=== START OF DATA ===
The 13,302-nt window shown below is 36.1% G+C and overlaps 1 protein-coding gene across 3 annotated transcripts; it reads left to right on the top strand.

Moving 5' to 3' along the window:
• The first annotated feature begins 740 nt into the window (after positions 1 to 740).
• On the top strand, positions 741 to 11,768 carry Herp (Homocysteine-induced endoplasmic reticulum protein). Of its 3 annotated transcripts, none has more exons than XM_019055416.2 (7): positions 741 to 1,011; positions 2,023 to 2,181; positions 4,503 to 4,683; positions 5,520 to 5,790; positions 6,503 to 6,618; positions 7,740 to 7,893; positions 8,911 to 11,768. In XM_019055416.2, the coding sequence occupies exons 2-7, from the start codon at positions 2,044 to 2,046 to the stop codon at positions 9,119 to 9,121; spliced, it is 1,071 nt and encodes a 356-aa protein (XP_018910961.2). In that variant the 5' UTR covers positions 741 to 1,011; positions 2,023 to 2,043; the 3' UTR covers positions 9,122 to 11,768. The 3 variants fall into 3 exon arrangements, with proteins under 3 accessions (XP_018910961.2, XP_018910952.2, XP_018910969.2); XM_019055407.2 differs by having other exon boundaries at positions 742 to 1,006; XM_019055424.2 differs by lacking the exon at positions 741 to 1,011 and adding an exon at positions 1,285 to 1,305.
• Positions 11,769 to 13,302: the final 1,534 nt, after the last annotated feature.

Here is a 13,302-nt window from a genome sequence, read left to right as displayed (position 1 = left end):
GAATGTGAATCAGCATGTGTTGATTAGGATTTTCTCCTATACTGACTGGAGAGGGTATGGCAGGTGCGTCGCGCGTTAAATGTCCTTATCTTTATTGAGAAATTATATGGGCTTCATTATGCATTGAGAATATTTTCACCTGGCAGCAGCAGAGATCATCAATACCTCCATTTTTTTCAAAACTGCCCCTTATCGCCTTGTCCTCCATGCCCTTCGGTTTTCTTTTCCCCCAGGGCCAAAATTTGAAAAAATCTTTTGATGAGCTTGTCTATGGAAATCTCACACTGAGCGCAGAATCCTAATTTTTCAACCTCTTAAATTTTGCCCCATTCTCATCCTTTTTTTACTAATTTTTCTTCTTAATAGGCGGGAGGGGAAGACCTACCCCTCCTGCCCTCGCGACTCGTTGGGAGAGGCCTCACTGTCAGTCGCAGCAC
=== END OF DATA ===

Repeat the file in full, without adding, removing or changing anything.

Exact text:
The 13,302-nt window shown below is 36.1% G+C and overlaps 1 protein-coding gene across 3 annotated transcripts; it reads left to right on the top strand.

Moving 5' to 3' along the window:
• The first annotated feature begins 740 nt into the window (after positions 1 to 740).
• On the top strand, positions 741 to 11,768 carry Herp (Homocysteine-induced endoplasmic reticulum protein). Of its 3 annotated transcripts, none has more exons than XM_019055416.2 (7): positions 741 to 1,011; positions 2,023 to 2,181; positions 4,503 to 4,683; positions 5,520 to 5,790; positions 6,503 to 6,618; positions 7,740 to 7,893; positions 8,911 to 11,768. In XM_019055416.2, the coding sequence occupies exons 2-7, from the start codon at positions 2,044 to 2,046 to the stop codon at positions 9,119 to 9,121; spliced, it is 1,071 nt and encodes a 356-aa protein (XP_018910961.2). In that variant the 5' UTR covers positions 741 to 1,011; positions 2,023 to 2,043; the 3' UTR covers positions 9,122 to 11,768. The 3 variants fall into 3 exon arrangements, with proteins under 3 accessions (XP_018910961.2, XP_018910952.2, XP_018910969.2); XM_019055407.2 differs by having other exon boundaries at positions 742 to 1,006; XM_019055424.2 differs by lacking the exon at positions 741 to 1,011 and adding an exon at positions 1,285 to 1,305.
• Positions 11,769 to 13,302: the final 1,534 nt, after the last annotated feature.

Here is a 13,302-nt window from a genome sequence, read left to right as displayed (position 1 = left end):
GAATGTGAATCAGCATGTGTTGATTAGGATTTTCTCCTATACTGACTGGAGAGGGTATGGCAGGTGCGTCGCGCGTTAAATGTCCTTATCTTTATTGAGAAATTATATGGGCTTCATTATGCATTGAGAATATTTTCACCTGGCAGCAGCAGAGATCATCAATACCTCCATTTTTTTCAAAACTGCCCCTTATCGCCTTGTCCTCCATGCCCTTCGGTTTTCTTTTCCCCCAGGGCCAAAATTTGAAAAAATCTTTTGATGAGCTTGTCTATGGAAATCTCACACTGAGCGCAGAATCCTAATTTTTCAACCTCTTAAATTTTGCCCCATTCTCATCCTTTTTTTACTAATTTTTCTTCTTAATAGGCGGGAGGGGAAGACCTACCCCTCCTGCCCTCGCGACTCGTTGGGAGAGGCCTCACTGTCAGTCGCAGCAC